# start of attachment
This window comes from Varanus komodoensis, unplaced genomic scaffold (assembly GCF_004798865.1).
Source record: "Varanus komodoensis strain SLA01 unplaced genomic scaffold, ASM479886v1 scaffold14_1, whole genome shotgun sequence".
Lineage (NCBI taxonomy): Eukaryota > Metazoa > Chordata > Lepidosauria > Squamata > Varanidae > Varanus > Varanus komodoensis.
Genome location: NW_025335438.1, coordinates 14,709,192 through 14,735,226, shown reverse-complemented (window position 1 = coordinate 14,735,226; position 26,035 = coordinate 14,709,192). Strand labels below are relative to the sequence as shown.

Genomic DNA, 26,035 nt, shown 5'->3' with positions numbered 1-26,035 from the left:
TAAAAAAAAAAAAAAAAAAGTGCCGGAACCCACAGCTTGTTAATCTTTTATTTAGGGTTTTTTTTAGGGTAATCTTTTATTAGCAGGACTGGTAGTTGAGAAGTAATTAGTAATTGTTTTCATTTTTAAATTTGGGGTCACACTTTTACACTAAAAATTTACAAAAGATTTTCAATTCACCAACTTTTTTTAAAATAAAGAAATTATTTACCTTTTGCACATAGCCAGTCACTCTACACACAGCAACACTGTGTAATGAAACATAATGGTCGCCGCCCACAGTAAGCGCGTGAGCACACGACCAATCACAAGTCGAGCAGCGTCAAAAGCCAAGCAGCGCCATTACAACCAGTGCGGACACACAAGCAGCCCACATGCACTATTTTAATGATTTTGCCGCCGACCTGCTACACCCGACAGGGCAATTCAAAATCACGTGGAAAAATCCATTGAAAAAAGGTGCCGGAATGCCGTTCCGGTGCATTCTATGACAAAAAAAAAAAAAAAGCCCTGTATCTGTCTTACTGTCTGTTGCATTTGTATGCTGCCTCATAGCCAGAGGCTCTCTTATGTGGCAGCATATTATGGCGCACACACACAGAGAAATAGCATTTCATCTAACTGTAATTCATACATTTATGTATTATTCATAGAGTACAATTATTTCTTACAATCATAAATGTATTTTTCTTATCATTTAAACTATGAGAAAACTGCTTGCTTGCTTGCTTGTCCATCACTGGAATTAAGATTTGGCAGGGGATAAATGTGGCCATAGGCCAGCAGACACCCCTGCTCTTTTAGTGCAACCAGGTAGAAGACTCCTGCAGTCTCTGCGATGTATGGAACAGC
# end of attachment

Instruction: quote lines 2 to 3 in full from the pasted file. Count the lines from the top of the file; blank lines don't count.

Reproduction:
Source record: "Varanus komodoensis strain SLA01 unplaced genomic scaffold, ASM479886v1 scaffold14_1, whole genome shotgun sequence".
Lineage (NCBI taxonomy): Eukaryota > Metazoa > Chordata > Lepidosauria > Squamata > Varanidae > Varanus > Varanus komodoensis.